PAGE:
Most of us hate to lose. We especially hate to lose money. And in our litigious society there seems to be a multitude of lawyers trying to make us lose — regardless of the merits.
You don’t need to do anything wrong to be sued. That’s not how it works. You may not have done anything wrong and you could still lose. You could lose the lawsuit, you could lose your assets, you could even lose money you haven’t made yet.
Many of the things you might be sued for would typically be covered under one of your existing insurance policies. Perhaps your dog nips a neighbor, or your cat gives someone a little scratch.
But not everything you could be sued for is sufficiently covered under your existing insurances, and others aren’t covered at all. That’s where an umbrella insurance policy can be essential.
Umbrella Insurance Coverage
An umbrella policy is an excess liability policy; it fits on top of existing policies to pick up where their liability stops. It’s not a replacement for any existing insurances; it’s an aid because existing coverages may be insufficient.
Your homeowner’s or renter’s, auto, and boat policies all have liability coverages to protect you against claims for damages you cause. They cover the most routine things you could be potentially liable for.
Limits on these policies is not enough for all situations. If you have a hundred grand or a couple hundred grand of liability coverage, and your actions, or lack of actions, depending on the circumstances, cause serious bodily injury, this could be horrifically insufficient.
What Umbrella Is Designed to Protect
If you are deemed liable for someone else’s injuries, your assets are at risk. And so is your future income.
Many people look at what they have and figure they are not worth suing. You also need to consider your future earnings. There are many hungry lawyers out there, and they’d be looking at your future earnings.
That’s the bottom line. If you have assets, you probably need an umbrella policy.
If you will most likely have a decent income, you probably need an umbrella policy — those are the two things it’s designed to protect.
Umbrella insurance covers you for the excess over your existing limits for injuries or property damage you cause, other damages you may be liable for, and some lawsuits. It is not covering you for damage to your property or for injuries you incur. It’s liability insurance, protecting against things you are liable for.
It won’t however, protect you for criminal acts or damages you cause intentionally. So don’t do those things.
Everyone has the risk; most of us don’t think about it. If you have a dog or other pets, entertain guests, have a car, have a boat, a pool, have kids, coach, volunteer — the list goes on. Dogs can bite. Other pets can do whatever they do. Let’s get into some of the big ones we don’t think about.
You have some friends over. One of them has a few adult beverages. Then crashes on the way home, injuring a few people. You may be sued.
You have children. They begin driving. Hopefully they’re old enough to do so and have a permit or a license. There’s a lot of risk there, and not just risk to your car or their ego. If they cause an accident, you may be sued.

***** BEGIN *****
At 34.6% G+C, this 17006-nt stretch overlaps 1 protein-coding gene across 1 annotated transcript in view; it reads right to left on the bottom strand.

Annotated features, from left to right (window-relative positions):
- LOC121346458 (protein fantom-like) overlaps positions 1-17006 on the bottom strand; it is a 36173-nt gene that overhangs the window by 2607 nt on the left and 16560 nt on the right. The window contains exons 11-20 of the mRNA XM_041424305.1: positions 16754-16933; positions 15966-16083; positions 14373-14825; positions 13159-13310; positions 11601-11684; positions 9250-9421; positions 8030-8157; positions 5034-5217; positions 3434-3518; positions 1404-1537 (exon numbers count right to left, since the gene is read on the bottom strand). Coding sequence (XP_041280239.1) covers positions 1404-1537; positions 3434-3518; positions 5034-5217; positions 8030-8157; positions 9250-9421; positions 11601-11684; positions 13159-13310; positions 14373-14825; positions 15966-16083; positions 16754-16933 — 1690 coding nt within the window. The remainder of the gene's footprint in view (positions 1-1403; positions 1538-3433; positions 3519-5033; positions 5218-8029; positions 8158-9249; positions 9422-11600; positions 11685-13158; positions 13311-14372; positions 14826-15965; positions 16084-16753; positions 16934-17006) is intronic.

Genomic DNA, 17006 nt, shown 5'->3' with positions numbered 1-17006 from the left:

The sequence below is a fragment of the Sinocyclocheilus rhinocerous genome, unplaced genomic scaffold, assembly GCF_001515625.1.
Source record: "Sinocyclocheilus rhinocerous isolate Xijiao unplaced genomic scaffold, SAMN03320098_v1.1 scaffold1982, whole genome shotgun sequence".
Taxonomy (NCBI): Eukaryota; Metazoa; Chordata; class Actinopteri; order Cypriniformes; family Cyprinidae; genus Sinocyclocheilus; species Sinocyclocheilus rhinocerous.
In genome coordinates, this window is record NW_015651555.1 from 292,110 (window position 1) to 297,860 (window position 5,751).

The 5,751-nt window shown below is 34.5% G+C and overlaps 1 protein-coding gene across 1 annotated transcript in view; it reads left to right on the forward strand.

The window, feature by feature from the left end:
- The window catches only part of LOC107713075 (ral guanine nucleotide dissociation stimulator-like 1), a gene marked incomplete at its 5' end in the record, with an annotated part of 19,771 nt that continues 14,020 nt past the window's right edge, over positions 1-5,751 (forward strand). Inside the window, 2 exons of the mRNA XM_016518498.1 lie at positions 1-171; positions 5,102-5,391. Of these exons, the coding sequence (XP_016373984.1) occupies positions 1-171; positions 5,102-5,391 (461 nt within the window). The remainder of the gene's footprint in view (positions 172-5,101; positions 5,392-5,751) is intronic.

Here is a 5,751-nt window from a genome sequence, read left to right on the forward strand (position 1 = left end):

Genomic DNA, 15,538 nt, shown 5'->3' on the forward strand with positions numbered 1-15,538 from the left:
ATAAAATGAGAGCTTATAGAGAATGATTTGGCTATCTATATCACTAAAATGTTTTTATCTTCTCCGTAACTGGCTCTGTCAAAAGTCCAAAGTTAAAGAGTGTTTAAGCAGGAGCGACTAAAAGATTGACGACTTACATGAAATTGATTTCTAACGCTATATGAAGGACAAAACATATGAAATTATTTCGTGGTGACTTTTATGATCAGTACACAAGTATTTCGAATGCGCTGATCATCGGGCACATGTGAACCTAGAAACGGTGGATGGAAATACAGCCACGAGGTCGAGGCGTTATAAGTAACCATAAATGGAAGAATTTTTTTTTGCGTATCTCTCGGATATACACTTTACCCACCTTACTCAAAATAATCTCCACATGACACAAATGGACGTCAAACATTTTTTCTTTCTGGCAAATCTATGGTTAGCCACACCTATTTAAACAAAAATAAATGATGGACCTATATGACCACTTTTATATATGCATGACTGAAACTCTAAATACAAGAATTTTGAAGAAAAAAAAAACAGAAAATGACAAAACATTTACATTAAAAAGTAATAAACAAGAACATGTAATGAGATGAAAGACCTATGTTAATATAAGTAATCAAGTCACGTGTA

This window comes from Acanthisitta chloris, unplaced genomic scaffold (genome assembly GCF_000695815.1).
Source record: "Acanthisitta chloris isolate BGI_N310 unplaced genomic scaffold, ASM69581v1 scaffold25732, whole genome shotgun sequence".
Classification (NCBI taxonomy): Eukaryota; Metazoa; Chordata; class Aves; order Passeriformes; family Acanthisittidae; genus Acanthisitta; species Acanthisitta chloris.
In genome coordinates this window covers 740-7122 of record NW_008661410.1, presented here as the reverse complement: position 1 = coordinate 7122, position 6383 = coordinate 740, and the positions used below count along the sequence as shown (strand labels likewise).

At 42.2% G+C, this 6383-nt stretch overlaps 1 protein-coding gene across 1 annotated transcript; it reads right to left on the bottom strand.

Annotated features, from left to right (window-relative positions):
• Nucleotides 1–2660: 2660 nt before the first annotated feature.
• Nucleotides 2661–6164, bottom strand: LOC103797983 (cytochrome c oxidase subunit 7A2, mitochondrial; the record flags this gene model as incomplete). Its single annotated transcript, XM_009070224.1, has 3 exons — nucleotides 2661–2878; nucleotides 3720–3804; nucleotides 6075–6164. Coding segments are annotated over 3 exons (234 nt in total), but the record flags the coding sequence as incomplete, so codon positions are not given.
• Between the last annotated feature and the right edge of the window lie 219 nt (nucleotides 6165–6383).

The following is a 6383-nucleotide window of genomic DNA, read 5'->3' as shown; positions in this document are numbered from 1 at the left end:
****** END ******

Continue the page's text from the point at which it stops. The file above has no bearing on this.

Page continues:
Two other things we need to consider. The first is getting sued for liable or slander. That’s something an umbrella will generally provide coverage for that your other policies may not.
Just being sued can be extremely expensive. If you have a huge claim and your primary insurer decides to take the hit for their share of the liability and walk away, you may need to provide your own defense — your own very, very expensive defense. Another place your umbrella policy steps in.
Your existing coverages may also have exclusions that an umbrella might pick up.
If you have specific issues you’re concerned about, you should discuss those with a knowledgeable agent.
Umbrella insurance is generally not going to cover you for your business activities; you need separate coverage for those.
In most cases, you’ll need to meet minimum coverage requirements on your base polices. For example, your umbrella provider may require a minimum amount of liability on your homeowners and auto policies.
Umbrella insurance is typically sold in increments of a million dollars, the smallest policy being $1 million, the next $2 million, and so on. If you are young and starting out where your income is the primary thing you’re protecting, $1 million may be sufficient. If you are approaching retirement and have built a nice nest egg, $1 million may not be near enough.
Many experts recommend figuring out what you need and then going up a million. That’s not bad advice, especially if the future looks very bright.
The Bottom Line
Umbrella insurance is ridiculously inexpensive. Typically you’re looking at a few hundred dollars per year for the first million in coverage. The cost of getting sued for an amount well over your existing liability limits can be catastrophic. This is the type of things we really need to insure, those that can realistically happen, not always likely but definitely possible, where the costs of the event could be unbearable.
Many people will easily spend this much putting an additional warranty on their fridge, but then take the risk for millions.
Or they’ll spend a few times this much to extend the warranty on their car’s engine and transmission, but again do so skipping the risk of major financial loss.
The reason we need to think about these things is so that we don’t need to think about these things. If we address the problem, we can relax and live our lives, not taking undo risks, but comfortable that we won’t be the victim of a mistake we make or of someone else’s greed for our stuff.